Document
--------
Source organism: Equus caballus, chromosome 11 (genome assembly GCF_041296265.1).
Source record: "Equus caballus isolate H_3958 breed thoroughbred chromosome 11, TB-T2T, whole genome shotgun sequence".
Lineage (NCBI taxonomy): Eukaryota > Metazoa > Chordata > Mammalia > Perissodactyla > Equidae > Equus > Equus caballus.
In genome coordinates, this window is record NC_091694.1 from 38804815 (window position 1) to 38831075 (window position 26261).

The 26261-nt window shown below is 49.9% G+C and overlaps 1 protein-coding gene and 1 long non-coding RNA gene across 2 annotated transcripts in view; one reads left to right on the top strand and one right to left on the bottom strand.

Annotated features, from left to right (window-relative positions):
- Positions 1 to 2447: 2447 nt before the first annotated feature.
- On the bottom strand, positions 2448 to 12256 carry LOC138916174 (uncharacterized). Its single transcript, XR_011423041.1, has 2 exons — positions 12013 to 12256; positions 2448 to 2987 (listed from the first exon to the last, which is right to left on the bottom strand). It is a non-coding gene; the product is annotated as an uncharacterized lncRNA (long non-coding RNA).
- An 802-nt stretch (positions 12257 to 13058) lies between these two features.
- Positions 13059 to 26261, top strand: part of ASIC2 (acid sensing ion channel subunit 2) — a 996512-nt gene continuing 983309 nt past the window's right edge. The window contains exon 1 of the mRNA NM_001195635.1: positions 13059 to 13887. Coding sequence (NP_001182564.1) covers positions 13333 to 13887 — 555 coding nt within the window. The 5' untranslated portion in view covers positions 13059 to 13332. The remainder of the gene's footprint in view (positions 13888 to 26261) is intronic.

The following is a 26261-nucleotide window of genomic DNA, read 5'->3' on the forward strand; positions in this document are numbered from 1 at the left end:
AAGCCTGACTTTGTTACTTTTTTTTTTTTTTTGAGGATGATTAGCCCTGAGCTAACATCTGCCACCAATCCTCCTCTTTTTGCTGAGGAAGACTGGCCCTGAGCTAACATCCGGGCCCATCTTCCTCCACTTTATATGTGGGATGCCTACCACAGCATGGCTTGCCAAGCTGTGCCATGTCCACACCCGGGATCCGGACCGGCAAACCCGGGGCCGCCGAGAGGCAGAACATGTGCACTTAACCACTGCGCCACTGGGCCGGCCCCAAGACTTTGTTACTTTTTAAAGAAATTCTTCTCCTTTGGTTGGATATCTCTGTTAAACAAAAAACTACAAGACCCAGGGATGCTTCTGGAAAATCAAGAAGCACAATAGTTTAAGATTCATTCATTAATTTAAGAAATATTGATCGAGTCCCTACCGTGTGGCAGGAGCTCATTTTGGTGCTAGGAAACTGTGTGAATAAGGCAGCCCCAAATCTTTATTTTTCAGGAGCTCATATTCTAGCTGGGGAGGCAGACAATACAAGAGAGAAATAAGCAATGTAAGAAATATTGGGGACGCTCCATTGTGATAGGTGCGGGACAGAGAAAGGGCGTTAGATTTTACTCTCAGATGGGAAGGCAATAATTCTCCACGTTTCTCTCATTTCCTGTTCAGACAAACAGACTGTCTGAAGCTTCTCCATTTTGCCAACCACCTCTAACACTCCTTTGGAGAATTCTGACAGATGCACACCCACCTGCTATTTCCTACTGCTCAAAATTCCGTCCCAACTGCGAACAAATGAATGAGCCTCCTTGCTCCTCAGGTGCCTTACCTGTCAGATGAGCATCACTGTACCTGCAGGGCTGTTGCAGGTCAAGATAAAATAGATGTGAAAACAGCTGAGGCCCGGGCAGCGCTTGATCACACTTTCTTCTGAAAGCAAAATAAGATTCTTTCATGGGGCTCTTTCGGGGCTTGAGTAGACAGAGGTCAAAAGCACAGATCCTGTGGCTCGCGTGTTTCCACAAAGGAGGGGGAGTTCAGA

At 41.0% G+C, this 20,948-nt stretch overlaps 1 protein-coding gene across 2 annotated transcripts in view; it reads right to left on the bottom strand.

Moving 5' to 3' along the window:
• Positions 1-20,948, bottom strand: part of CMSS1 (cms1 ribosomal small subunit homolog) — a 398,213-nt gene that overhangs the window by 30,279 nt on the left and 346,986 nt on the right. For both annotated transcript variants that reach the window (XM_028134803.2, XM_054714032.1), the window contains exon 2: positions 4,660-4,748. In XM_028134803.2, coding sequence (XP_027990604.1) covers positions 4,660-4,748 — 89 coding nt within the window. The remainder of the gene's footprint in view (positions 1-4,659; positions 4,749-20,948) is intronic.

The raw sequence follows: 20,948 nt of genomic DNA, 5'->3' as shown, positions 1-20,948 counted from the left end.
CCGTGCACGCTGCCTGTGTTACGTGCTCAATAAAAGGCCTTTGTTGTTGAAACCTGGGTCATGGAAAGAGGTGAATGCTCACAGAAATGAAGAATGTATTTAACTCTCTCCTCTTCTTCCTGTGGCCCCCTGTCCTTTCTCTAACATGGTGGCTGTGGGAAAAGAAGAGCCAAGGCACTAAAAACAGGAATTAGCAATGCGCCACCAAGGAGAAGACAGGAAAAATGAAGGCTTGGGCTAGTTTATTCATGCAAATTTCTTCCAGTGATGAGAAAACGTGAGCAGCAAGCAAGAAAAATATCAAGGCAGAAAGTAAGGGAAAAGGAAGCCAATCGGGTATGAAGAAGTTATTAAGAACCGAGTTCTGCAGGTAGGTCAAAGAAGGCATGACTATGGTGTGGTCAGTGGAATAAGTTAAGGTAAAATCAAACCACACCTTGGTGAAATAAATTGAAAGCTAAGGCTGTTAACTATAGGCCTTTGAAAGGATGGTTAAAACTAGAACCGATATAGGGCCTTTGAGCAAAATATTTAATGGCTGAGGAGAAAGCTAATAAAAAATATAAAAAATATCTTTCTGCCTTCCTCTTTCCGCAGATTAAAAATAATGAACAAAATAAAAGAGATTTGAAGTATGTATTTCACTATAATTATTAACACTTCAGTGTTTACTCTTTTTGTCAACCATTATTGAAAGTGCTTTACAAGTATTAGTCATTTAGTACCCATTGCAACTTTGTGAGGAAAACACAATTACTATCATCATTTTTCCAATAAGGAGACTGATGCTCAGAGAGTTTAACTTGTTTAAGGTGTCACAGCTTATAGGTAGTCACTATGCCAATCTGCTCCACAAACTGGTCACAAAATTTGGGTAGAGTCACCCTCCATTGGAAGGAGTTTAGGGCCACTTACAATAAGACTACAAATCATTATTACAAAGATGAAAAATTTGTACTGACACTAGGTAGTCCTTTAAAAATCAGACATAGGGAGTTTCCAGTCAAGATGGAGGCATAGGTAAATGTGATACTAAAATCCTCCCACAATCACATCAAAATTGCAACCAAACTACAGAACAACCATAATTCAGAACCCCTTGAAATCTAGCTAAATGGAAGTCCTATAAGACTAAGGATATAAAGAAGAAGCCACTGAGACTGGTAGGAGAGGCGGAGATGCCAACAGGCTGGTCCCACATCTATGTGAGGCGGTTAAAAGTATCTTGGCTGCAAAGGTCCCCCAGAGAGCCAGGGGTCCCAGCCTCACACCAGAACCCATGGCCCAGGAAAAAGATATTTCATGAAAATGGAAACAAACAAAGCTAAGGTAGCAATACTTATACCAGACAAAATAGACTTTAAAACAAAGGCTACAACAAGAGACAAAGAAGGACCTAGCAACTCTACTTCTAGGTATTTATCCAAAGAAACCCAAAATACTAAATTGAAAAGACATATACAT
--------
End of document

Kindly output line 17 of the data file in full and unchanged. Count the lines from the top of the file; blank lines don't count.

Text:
CCGTGCACGCTGCCTGTGTTACGTGCTCAATAAAAGGCCTTTGTTGTTGAAACCTGGGTCATGGAAAGAGGTGAATGCTCACAGAAATGAAGAATGTATTTAACTCTCTCCTCTTCTTCCTGTGGCCCCCTGTCCTTTCTCTAACATGGTGGCTGTGGGAAAAGAAGAGCCAAGGCACTAAAAACAGGAATTAGCAATGCGCCACCAAGGAGAAGACAGGAAAAATGAAGGCTTGGGCTAGTTTATTCATGCAAATTTCTTCCAGTGATGAGAAAACGTGAGCAGCAAGCAAGAAAAATATCAAGGCAGAAAGTAAGGGAAAAGGAAGCCAATCGGGTATGAAGAAGTTATTAAGAACCGAGTTCTGCAGGTAGGTCAAAGAAGGCATGACTATGGTGTGGTCAGTGGAATAAGTTAAGGTAAAATCAAACCACACCTTGGTGAAATAAATTGAAAGCTAAGGCTGTTAACTATAGGCCTTTGAAAGGATGGTTAAAACTAGAACCGATATAGGGCCTTTGAGCAAAATATTTAATGGCTGAGGAGAAAGCTAATAAAAAATATAAAAAATATCTTTCTGCCTTCCTCTTTCCGCAGATTAAAAATAATGAACAAAATAAAAGAGATTTGAAGTATGTATTTCACTATAATTATTAACACTTCAGTGTTTACTCTTTTTGTCAACCATTATTGAAAGTGCTTTACAAGTATTAGTCATTTAGTACCCATTGCAACTTTGTGAGGAAAACACAATTACTATCATCATTTTTCCAATAAGGAGACTGATGCTCAGAGAGTTTAACTTGTTTAAGGTGTCACAGCTTATAGGTAGTCACTATGCCAATCTGCTCCACAAACTGGTCACAAAATTTGGGTAGAGTCACCCTCCATTGGAAGGAGTTTAGGGCCACTTACAATAAGACTACAAATCATTATTACAAAGATGAAAAATTTGTACTGACACTAGGTAGTCCTTTAAAAATCAGACATAGGGAGTTTCCAGTCAAGATGGAGGCATAGGTAAATGTGATACTAAAATCCTCCCACAATCACATCAAAATTGCAACCAAACTACAGAACAACCATAATTCAGAACCCCTTGAAATCTAGCTAAATGGAAGTCCTATAAGACTAAGGATATAAAGAAGAAGCCACTGAGACTGGTAGGAGAGGCGGAGATGCCAACAGGCTGGTCCCACATCTATGTGAGGCGGTTAAAAGTATCTTGGCTGCAAAGGTCCCCCAGAGAGCCAGGGGTCCCAGCCTCACACCAGAACCCATGGCCCAGGAAAAAGATATTTCATGAAAATGGAAACAAACAAAGCTAAGGTAGCAATACTTATACCAGACAAAATAGACTTTAAAACAAAGGCTACAACAAGAGACAAAGAAGGACCTAGCAACTCTACTTCTAGGTATTTATCCAAAGAAACCCAAAATACTAAATTGAAAAGACATATACAT